History by TNA at national event

TNA 2The Tamil National Alliance (TNA) created history today by taking part in the national independence day celebrations at Parliament grounds in Kotte, the first time since 1972 when it was decided that Sri Lanka’s main Tamil political parties will boycott independence day celebrations.

TNA leader R. Sampanthan, who was among those who agreed in 1972 to boycott national independence day celebrations, attended today’s event.

His participation at the national event after 43 years boosted President Maithripala Sirisena’s call for national unity and reconciliation.

The TNA had boycotted national independence day celebrations in the past on the basis that Tamils in Sri Lanka had yet to experience true independence. (Colombo Gazette)

Sampanthan defends decision to attend Sri Lanka’s Independence Day event
The Tamil National Alliance (TNA) leader, R Sampanthan defended his decision to attend the Sri Lankan government’s Independence Day event on Wednesday, together with TNA MP M A Sumanthiran, amid outcry from within the party. [more]

TNA leader faces internal revolt over Sri Lanka Independence Day attendance

Tamil National Alliance (TNA) spokesman and parliamentarian Suresh Premachandran called for disciplinary action to be taken against party leader R Sampanthan and MP M A Sumanthiran for attending Sri Lanka’s Independence Day ceremony in Colombo, on Wednesday.

Mr Premachandran, who was speaking to Colombo Mirror, said,

“We already raised our objection against his decision to attend the Independence Day celebrations. It is unbecoming for the TNA leader to go against the traditional party position that reflects the common will of the affected Tamil people.”

“It is their individual decision and the TNA has nothing to do with it.”

The TNA is now considering taking disciplinary action against both Mr Sampanthan and Mr Sumanthiran, added Mr Premachandran, stating that they had violated the position of the party and that of the Tamil people.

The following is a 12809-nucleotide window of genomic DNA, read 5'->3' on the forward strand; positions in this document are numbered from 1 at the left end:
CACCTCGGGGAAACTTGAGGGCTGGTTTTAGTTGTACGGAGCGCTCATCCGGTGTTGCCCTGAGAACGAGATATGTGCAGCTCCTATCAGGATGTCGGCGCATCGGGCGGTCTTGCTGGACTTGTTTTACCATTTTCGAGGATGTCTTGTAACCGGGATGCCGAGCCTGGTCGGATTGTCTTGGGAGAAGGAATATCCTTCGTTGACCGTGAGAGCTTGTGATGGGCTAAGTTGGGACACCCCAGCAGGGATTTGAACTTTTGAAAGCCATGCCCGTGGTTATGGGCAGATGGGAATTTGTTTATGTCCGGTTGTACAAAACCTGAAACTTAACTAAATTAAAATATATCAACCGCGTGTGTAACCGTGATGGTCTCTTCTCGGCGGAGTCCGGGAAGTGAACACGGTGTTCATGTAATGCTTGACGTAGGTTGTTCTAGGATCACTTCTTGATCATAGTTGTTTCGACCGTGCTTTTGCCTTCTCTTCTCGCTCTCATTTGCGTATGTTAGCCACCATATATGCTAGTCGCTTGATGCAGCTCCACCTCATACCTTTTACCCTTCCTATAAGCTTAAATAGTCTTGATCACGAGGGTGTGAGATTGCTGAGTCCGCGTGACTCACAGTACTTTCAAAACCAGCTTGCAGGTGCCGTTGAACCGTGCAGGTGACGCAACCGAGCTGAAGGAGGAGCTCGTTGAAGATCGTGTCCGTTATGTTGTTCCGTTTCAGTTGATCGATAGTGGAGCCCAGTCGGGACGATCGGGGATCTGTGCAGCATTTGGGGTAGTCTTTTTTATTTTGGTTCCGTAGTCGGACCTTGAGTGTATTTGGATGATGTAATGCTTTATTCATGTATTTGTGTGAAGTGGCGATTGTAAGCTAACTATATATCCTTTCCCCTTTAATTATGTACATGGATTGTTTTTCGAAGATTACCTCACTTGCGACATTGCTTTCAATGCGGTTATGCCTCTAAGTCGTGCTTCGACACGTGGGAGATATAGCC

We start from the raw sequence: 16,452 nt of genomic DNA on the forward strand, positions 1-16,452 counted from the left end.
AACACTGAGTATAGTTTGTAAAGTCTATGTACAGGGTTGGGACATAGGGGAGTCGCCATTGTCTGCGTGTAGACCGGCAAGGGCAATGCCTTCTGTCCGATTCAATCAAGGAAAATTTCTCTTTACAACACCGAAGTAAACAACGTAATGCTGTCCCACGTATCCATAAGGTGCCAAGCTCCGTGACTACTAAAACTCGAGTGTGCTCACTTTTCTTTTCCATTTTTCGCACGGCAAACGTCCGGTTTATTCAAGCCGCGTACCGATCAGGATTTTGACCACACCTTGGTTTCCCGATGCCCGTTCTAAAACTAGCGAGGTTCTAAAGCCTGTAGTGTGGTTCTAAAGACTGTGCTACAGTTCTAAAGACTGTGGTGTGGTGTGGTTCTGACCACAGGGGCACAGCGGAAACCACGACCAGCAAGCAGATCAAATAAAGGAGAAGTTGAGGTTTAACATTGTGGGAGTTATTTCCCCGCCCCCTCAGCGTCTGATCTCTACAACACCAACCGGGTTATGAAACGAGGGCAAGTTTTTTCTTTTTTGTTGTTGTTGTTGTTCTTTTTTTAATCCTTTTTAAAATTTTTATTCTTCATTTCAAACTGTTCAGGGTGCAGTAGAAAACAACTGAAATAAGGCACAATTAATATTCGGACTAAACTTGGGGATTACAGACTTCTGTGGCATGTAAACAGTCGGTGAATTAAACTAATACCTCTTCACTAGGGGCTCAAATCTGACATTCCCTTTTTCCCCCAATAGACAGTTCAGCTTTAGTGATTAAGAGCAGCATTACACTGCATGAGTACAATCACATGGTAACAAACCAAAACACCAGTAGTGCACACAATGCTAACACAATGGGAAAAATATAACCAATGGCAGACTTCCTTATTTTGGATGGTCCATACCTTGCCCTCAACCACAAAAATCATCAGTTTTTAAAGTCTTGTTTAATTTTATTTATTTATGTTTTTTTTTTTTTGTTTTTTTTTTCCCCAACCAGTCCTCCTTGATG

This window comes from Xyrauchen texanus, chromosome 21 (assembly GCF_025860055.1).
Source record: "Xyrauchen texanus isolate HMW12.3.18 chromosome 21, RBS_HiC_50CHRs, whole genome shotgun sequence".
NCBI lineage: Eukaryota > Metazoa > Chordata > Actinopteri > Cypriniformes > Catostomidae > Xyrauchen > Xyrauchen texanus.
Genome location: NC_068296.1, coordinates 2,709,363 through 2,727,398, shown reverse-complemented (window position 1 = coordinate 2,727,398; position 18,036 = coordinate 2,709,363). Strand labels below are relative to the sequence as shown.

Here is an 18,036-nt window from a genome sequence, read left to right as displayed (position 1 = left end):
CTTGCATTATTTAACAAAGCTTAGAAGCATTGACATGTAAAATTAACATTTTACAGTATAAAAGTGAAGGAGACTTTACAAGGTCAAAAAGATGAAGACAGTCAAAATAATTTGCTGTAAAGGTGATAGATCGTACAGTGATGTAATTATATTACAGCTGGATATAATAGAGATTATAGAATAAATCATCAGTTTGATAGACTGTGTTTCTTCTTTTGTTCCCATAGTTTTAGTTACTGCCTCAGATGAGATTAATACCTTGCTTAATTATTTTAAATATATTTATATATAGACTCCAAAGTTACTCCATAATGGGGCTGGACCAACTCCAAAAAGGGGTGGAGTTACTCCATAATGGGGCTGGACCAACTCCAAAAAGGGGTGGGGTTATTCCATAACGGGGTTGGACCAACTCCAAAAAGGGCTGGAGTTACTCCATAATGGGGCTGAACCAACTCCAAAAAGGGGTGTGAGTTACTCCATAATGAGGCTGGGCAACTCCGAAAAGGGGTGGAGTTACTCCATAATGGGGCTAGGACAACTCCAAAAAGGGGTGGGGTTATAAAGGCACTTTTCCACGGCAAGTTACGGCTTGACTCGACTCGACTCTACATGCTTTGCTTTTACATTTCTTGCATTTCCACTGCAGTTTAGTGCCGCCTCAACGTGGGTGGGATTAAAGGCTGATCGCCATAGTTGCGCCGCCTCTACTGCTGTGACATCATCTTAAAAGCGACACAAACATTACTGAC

“This is a very serious matter. It raises a moral question whether they can actually give leadership to the Tamil people any longer,” said Mr Premachandran. “The people are going to question about this and we will have nothing to hide.”

The ceremony was marked by prayers from the Buddhist clergy and a military parade, with Sri Lanka’s President Maithripala Sirisena praising the government’s “battle against terrorism”.

The event was boycotted by the chief minister of the Northern Province, C V Wigneswaran, who said he “will only take part in such events when the Tamil people get freedom”. Meanwhile multiple protests took place across the North-East, calling forjustice, accountability, the release of political prisoners and repeal of the Prevention of Terrorism Act.

Since the 1972 constitution was passed, reaffirming Sri Lanka as a unitary state and ensuring it was “the duty of the State to protect and foster Buddhism”, Mr Premachandran said not a single leader from a major Tamil party had attended the Independence Day ceremonies.

Mr Sampanthan himself had boycotted past events, he added.

“The Tamils have been systematically marginalised, suppressed and oppressed after the Independence in 1948 and ironically Mr Sampanthan was one of the key Tamil political leaders when it was decided to mark February 4 as a Black Day,” he said.

“Nothing has changed and in fact has gone worse for the Tamils since then. We don’t see any reason for Mr Sampanthan or anybody from the main Tamil parties to violate the common Tamil stand after 43 long painful years.”